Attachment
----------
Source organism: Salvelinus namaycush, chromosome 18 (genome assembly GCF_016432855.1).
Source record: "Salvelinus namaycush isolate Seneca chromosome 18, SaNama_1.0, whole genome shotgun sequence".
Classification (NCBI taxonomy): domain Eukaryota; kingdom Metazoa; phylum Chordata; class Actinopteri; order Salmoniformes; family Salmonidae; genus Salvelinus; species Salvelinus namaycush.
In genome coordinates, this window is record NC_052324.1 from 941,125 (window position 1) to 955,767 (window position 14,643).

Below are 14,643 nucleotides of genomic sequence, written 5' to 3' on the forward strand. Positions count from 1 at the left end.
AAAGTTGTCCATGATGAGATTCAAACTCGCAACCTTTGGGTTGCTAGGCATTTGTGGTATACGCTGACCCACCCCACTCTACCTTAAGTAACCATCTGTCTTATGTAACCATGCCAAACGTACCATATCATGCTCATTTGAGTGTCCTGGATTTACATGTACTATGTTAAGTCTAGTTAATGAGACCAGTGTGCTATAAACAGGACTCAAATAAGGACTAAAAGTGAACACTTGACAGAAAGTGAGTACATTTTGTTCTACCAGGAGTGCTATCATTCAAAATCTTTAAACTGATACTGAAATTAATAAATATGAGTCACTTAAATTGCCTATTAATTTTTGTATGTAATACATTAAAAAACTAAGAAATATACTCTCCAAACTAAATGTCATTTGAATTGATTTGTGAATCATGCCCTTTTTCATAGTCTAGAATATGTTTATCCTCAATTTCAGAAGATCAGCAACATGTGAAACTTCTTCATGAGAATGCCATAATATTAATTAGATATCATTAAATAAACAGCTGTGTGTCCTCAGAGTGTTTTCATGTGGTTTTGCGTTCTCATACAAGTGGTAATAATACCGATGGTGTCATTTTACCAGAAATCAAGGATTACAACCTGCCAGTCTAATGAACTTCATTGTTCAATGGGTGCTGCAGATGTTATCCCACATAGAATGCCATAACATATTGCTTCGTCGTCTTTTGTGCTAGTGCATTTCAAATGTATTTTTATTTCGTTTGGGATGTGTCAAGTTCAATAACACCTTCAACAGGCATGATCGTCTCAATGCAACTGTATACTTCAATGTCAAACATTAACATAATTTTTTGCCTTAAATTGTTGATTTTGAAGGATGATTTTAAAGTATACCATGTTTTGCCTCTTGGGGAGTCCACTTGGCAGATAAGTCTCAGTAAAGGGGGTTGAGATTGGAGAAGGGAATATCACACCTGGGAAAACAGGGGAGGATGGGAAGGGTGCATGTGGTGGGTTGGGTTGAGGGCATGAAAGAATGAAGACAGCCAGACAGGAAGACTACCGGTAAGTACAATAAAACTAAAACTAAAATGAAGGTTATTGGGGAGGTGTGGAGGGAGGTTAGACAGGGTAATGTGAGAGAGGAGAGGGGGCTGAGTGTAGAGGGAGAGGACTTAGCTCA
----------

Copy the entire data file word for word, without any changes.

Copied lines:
Source organism: Salvelinus namaycush, chromosome 18 (genome assembly GCF_016432855.1).
Source record: "Salvelinus namaycush isolate Seneca chromosome 18, SaNama_1.0, whole genome shotgun sequence".
Classification (NCBI taxonomy): domain Eukaryota; kingdom Metazoa; phylum Chordata; class Actinopteri; order Salmoniformes; family Salmonidae; genus Salvelinus; species Salvelinus namaycush.
In genome coordinates, this window is record NC_052324.1 from 941,125 (window position 1) to 955,767 (window position 14,643).

Below are 14,643 nucleotides of genomic sequence, written 5' to 3' on the forward strand. Positions count from 1 at the left end.
AAAGTTGTCCATGATGAGATTCAAACTCGCAACCTTTGGGTTGCTAGGCATTTGTGGTATACGCTGACCCACCCCACTCTACCTTAAGTAACCATCTGTCTTATGTAACCATGCCAAACGTACCATATCATGCTCATTTGAGTGTCCTGGATTTACATGTACTATGTTAAGTCTAGTTAATGAGACCAGTGTGCTATAAACAGGACTCAAATAAGGACTAAAAGTGAACACTTGACAGAAAGTGAGTACATTTTGTTCTACCAGGAGTGCTATCATTCAAAATCTTTAAACTGATACTGAAATTAATAAATATGAGTCACTTAAATTGCCTATTAATTTTTGTATGTAATACATTAAAAAACTAAGAAATATACTCTCCAAACTAAATGTCATTTGAATTGATTTGTGAATCATGCCCTTTTTCATAGTCTAGAATATGTTTATCCTCAATTTCAGAAGATCAGCAACATGTGAAACTTCTTCATGAGAATGCCATAATATTAATTAGATATCATTAAATAAACAGCTGTGTGTCCTCAGAGTGTTTTCATGTGGTTTTGCGTTCTCATACAAGTGGTAATAATACCGATGGTGTCATTTTACCAGAAATCAAGGATTACAACCTGCCAGTCTAATGAACTTCATTGTTCAATGGGTGCTGCAGATGTTATCCCACATAGAATGCCATAACATATTGCTTCGTCGTCTTTTGTGCTAGTGCATTTCAAATGTATTTTTATTTCGTTTGGGATGTGTCAAGTTCAATAACACCTTCAACAGGCATGATCGTCTCAATGCAACTGTATACTTCAATGTCAAACATTAACATAATTTTTTGCCTTAAATTGTTGATTTTGAAGGATGATTTTAAAGTATACCATGTTTTGCCTCTTGGGGAGTCCACTTGGCAGATAAGTCTCAGTAAAGGGGGTTGAGATTGGAGAAGGGAATATCACACCTGGGAAAACAGGGGAGGATGGGAAGGGTGCATGTGGTGGGTTGGGTTGAGGGCATGAAAGAATGAAGACAGCCAGACAGGAAGACTACCGGTAAGTACAATAAAACTAAAACTAAAATGAAGGTTATTGGGGAGGTGTGGAGGGAGGTTAGACAGGGTAATGTGAGAGAGGAGAGGGGGCTGAGTGTAGAGGGAGAGGACTTAGCTCA